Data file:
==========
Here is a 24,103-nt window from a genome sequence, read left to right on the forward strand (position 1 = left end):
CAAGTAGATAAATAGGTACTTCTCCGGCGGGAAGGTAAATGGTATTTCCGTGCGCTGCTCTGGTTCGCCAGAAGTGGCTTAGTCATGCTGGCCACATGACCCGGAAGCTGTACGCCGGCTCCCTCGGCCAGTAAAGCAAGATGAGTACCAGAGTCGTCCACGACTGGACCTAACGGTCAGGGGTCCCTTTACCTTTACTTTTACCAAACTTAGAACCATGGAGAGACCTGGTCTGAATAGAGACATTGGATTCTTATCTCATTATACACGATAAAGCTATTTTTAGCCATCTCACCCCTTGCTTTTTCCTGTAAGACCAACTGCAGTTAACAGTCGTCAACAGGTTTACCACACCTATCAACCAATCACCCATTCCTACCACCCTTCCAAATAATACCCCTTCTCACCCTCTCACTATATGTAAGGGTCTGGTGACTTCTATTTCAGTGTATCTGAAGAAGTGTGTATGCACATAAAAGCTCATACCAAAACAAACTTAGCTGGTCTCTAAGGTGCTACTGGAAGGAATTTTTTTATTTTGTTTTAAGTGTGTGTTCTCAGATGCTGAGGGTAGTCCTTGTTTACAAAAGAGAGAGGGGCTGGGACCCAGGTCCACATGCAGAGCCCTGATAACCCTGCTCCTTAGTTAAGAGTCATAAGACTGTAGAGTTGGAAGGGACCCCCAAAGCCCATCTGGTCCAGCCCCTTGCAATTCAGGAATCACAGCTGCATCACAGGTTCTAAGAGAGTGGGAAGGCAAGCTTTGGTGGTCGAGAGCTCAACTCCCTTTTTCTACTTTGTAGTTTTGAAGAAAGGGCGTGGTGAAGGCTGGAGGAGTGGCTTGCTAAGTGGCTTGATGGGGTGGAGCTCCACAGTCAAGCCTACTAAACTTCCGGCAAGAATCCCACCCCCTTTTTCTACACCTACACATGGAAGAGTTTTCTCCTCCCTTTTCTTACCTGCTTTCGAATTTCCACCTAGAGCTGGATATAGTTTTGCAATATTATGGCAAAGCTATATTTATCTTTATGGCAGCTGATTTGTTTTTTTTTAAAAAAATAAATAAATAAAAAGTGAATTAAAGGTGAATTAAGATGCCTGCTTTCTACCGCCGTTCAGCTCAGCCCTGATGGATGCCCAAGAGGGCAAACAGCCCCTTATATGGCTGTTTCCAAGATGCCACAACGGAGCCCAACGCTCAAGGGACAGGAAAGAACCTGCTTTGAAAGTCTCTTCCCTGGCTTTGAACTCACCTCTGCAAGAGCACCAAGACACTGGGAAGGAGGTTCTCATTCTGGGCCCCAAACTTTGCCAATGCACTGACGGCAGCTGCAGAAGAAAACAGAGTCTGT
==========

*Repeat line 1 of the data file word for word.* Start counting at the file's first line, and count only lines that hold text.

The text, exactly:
Here is a 24,103-nt window from a genome sequence, read left to right on the forward strand (position 1 = left end):